International futsal match between Argentina and Brazil in 2007
Highest governing bodyFIFA and AMF
First played1930, Montevideo, Uruguay
Team members5 per side
EquipmentFutsal ball
VenueFutsal court
OlympicNo (except the Youth Olympics since 2018)
This picture is showing an indoor competition in Guatemala City.
An indoor futsal competition

Futsal is a football-based game played on a hardcourt like a basketball court, smaller than a football pitch, and mainly indoors. It has similarities to five-a-side football and indoor football.[1]

Futsal is played between two teams of five players each, one of whom is the goalkeeper. Unlimited substitutions are permitted. Unlike some other forms of indoor football, it is played on a hard court surface marked by lines; walls or boards are not used. It is played with a smaller, harder, lower-bounce ball than association football.[2] The surface, ball and rules favour ball control and passing in small spaces.[3][4]

The game emphasizes control, improvisation, creativity and technique.[5]


Futsal comes from the Portuguese futebol de salão and from the Spanish fútbol sala or fútbol de salón (all translatable as "indoor football"). During its second world championships held in Madrid in 1985, the Spanish name fútbol sala was used. The World Futsal Association registered the name futsal in 1985, following a dispute with FIFA over the name fútbol. Since then, futsal has become the officially and internationally accepted name, and FIFA has also started using the term.



Futsal started in 1930 when Juan Carlos Ceriani, a teacher in Montevideo, Uruguay, created a version of indoor football for YMCAs.[6]

Originally developed for basketball courts,[7] a rule book for the new sport was published in September 1933. Association football was already highly popular in the country, and after Uruguay won the 1930 World Cup and gold medals in the 1924 and 1928 Summer Olympics, it attracted even more practitioners. Ceriani's goal was to create a team game similar to football that could be played indoors or outdoors.

While writing the rule book, Ceriani combined the principles of association football—where the ball may be touched with every part of the body except the hands or upper part of the arms—with rules from other sports: from basketball, the number of players (five per team) and the game's duration (40 active minutes); from water polo, the goalkeeping rules; and from team handball, the field and goal sizes.

The YMCA spread the game quickly throughout South America. It was easily played by everyone, everywhere, and in any weather condition, helping players of other sports stay in shape all year round. These reasons convinced João Lotufo, a Brazilian, to bring the game to his country and adapt it to the needs of physical education.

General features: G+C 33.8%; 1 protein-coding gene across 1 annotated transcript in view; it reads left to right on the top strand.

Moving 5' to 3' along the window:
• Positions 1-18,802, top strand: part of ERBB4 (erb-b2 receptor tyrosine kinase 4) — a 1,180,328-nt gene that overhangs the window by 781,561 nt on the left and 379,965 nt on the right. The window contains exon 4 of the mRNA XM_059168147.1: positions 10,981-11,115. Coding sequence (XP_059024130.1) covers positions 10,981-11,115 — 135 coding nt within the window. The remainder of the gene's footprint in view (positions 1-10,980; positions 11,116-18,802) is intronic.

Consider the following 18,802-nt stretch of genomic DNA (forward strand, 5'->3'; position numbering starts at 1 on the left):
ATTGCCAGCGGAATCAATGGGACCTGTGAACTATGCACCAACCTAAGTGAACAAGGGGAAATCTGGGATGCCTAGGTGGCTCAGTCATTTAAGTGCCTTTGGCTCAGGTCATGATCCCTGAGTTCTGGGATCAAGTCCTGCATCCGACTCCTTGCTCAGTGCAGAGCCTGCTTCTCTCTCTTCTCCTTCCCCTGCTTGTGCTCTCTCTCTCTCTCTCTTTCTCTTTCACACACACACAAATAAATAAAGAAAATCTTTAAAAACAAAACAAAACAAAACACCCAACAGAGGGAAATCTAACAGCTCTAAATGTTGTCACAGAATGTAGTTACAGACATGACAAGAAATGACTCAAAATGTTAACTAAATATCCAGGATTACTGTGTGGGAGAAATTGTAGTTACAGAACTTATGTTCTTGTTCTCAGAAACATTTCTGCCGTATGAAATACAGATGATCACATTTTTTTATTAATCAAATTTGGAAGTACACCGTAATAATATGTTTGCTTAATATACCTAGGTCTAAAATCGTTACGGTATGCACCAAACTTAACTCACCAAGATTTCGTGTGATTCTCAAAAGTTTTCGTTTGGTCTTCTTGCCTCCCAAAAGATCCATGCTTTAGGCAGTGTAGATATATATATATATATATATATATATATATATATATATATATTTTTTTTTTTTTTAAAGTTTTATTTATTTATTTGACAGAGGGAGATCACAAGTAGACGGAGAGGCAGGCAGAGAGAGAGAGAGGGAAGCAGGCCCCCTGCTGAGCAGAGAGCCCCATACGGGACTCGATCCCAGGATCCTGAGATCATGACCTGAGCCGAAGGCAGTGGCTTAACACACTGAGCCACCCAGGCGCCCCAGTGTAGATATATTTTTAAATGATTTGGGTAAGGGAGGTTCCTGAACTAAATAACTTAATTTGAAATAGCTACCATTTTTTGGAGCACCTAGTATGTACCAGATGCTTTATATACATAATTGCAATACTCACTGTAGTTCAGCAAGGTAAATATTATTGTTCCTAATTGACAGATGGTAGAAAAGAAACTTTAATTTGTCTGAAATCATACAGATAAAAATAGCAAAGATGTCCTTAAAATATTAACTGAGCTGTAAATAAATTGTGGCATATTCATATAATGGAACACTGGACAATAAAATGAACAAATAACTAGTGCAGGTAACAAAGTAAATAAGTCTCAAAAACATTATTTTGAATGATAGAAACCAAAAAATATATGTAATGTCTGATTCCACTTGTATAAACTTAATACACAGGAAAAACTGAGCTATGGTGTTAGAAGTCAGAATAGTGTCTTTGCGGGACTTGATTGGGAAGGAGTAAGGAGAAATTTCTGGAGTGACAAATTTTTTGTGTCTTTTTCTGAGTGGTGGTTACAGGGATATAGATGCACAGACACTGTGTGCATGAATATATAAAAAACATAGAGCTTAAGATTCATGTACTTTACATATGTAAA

Initially, the rules were not uniform. In 1956, the rules were modified by Habib Maphuz and Luiz Gonzaga de Oliveira Fernandes within the YMCA of São Paulo, Brazil, to allow seniors to compete. Luiz de Oliveira wrote the Book of Rules of Futsal in 1956, then adopted also at the international level.

In 1965, the Confederación Sudamericana de Futsal (South American Futsal Confederation) was created, consisting of Uruguay, Brazil, Paraguay, Peru and Argentina.

Shortly after, a tournament was organized. It attracted some interest in South American media, which regularly began to follow futsal. In particular, it was the Brazilian journalist José Antônio Inglêz who passionately contributed to the rapid spread of the game, as well as being credited as the man who coined the name "futsal".[8]

The most attended futsal match in history was played on 7 September 2014 on Mane Garrincha Stadium in Brazil's capital Brasilia between Brazil and Argentina in front of 56,483 spectators.[9]

Futsal today

Today, futsal is a very popular global sport, with one source estimating 12 million players across the world.[10] Due to its easy setup, enhanced accessibility, and lower physical requirements, futsal has become an essential resource for coaches aiming to develop players.[11]

Governing bodies

The two most important governing bodies of futsal are the Asociación Mundial de Fútsal (AMF) and Fédération Internationale de Football Association (FIFA). AMF is the successor organization to the original governing body. FIFA later took an interest in futsal. However, talks between FIFA and AMF to reconcile governance were not successful. FIFA organizes its own separate competitions.

The International Futsal Alliance (IFA) is a partnership of countries formed to offer high quality futsal tournaments throughout the world. It sees itself as ancillary rather than competing with FIFA. Its membership spans countries from North and South America, Europe, Africa, Asia, and Oceania. Several tournaments have been organized under the auspices of IFA, including a world cup for men held in 2019 and one for women held in 2017.[12]

Region AMF-affiliated FIFA-affiliated
World Asociación Mundial de Fútsal (AMF) Fédération Internationale de Football Association (FIFA)
Asia Confederation of Asian Futsal (CAFS) Asian Football Confederation (AFC)
Africa Confédération Africaine de Futsal (CAFUSA) Confederation of African Football (CAF)